India is the world’s largest democracy, and while efforts have been made several times in the last couple of decades, we are yet to function according to a transparent political funding system. Elections and political parties form the basis of a democracy such as ours, and the truth of the matter is that elections cost money and this is why knowing where this money comes from proves to be so important. As parties have functioning offices all over the country, maintaining such a party year in and year out ends up costing a lot of money. Besides this expenditure, parties also need funding to undertake election campaigns and publicity tours. Such expenses exceed hundreds and thousands of crores but still there has been no transparent establishment founded to oversee their execution.
The Union Finance Minister, Shri Arun Jaitley has time and time again stressed the importance of electoral bonds. Here’s a look at the role that these bonds will play in the elections and also the concerns that have been raised against them.
The Current Scenario
While parties usually rely on donations, they may come from a large variety of sources, including political workers, sympathisers and even large industrialists and economists. The sources remain anonymous and the amount of money supplied is never disclosed. This is a wholly non-transparent system that makes cleaning up the political funding mechanism extremely difficult.
The Changes Made
- The NDA government led by Shri Atal Bihari Vajpayee planned several changes meant to increase the transparency of this system including amendments to the Income Tax Act to encourage donors to start donating money by cheque.
- The UPA Government also made changes that helped by ensuring the money goes through an electoral trust.
- Shri Arun Jaitley’s changes included donors enjoying tax deductions if they chose to donate by cheque, payment portals to donate money online to political parties, rules forbidding cash donations exceeding Rs.2000 and also introduced a scheme of electoral bonds.
The Electoral Bond Scheme
- The electoral bond scheme aims to attain substantial transparency as it allows donors to purchase electoral bonds from specified banks thereby specifying the amount donated.
- The life of such bonds last 15 days, and they have to be encashed in a pre-declared account of a political party.
- Thus all political parties have to disclose the amount received through such bonds to the Election Commission making the process a lot more transparent.
- The most significant advantage and criticism of this system are that it offers partial anonymity. Neither the donor nor the party has to reveal from whom the donation comes. While this might suit specific donors, it also prevents the proper exercise of a fundamental right; the freedom of political information, as specified in Article 19(1)(a) of the Constitution.
- Only parties that hold at least 1% of the votes polled in the last general elections can utilise these bonds.
- To purchase one has to submit the Electoral Bond Application Form with the deposit slip, citizenship and KYC documents at an SBI Branch. One can also buy it online through the SBI website.
- The first batch of bonds was sold in March 2018.
How do they work?
- They are issued by the State Bank of India (SBI).
- They are issued for specific amounts with the amount ranging from Rs 1000 to Rs 1 crore.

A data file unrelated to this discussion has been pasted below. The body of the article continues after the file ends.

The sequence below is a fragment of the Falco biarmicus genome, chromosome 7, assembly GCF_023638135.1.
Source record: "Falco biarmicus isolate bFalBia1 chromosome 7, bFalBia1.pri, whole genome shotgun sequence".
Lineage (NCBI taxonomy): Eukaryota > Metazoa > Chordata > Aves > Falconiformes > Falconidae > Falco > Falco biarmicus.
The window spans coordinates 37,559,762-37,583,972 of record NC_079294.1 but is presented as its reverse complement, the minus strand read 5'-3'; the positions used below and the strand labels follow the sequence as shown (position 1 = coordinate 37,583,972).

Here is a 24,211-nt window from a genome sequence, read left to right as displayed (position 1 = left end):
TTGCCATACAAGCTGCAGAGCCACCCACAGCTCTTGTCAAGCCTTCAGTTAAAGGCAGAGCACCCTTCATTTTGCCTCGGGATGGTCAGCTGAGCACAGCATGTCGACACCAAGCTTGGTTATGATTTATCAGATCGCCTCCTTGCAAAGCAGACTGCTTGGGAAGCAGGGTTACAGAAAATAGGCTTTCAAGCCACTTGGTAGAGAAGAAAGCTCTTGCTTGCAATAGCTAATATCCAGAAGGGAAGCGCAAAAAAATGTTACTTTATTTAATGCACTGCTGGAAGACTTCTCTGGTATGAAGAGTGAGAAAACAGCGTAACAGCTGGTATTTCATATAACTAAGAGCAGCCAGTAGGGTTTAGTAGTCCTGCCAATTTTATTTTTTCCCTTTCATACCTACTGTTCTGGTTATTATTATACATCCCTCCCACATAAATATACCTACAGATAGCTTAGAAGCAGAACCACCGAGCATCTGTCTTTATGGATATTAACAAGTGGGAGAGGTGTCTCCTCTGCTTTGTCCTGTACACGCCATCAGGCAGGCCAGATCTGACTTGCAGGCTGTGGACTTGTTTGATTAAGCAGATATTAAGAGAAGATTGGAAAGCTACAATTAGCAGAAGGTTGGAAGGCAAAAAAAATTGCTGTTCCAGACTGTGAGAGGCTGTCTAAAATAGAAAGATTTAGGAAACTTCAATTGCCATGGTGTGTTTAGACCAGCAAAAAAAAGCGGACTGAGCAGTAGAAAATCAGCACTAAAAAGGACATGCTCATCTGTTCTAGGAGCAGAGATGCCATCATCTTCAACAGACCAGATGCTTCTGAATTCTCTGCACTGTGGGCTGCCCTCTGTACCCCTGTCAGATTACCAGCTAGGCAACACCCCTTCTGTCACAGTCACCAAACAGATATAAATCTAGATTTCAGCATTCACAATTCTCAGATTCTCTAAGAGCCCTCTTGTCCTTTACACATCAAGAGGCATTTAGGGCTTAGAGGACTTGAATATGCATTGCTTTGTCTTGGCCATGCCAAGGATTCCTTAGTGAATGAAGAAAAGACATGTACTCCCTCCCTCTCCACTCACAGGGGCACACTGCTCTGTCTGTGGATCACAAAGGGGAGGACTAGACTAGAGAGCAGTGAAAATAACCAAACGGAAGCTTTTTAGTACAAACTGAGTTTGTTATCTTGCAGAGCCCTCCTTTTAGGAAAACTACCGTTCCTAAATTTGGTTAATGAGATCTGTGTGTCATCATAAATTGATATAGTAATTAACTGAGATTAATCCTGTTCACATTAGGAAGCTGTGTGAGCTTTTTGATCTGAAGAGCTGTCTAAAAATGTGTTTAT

- They last for only a certain number of days in the year.
- The donor after purchasing the bonds transfers them to the account of the political party.
- These accounts have been pre-defined by the party.
- After the successful transfer, they are converted to donations, the party can then use.
- Denominations include:
- Rs 1,000
- Rs 10,000
- Rs 1 lakh
- Rs 10 lakh
- Rs 1 crore
- They can be bought once every quarter.
The scheme was introduced in 2018 and has received severe criticism by even a former Chief Election Commissioner. When a voter does not know who funds a party, he or she is not in the best position to decide whether to vote for the party or not. This is the primary concern raised by the opposition against the scheme. The electoral bond scheme, according to them, is asymmetrically opaque as due to the involvement of the SBI, the government has information regarding the identity of the donor. This skews the scheme and enables it to be in favour of the political party in power. Recent changes have also led to the elimination of a cap of 7.5% of profits over the last three years which was prevalent before. This coupled with the removal of the need that corporations must identify themselves has made it more difficult for voters to choose the rightful candidate making the entire democratic process slightly less democratic. The Supreme Court has asked all parties to submit accounts regarding bonds to the Election Commission by May 30. A petition filed by the NGO, Association of Democratic Reforms (ADR) was heard by the SC, and the decision aims to remove some of the inherent anonymity associated with the scheme. A study by ADR revealed that electoral bonds helped national parties, with the BJP being the biggest benefactors of the scheme. Of the Rs 215 crore raised in early 2018, BJP secured Rs 210 crore.
India’s election expenses run up to such large extends that they are among the highest in the world. Allowing some form of donor anonymity is necessary to make sure the funds required to flow into the country, enabling such elections to take place. While criticism has poured in from multiple sources, studies have shown that the SBI has sold bonds worth Rs 1,716 crore in January and March this year signalling that the scheme has been mostly successful with several parties opting for this route in funding.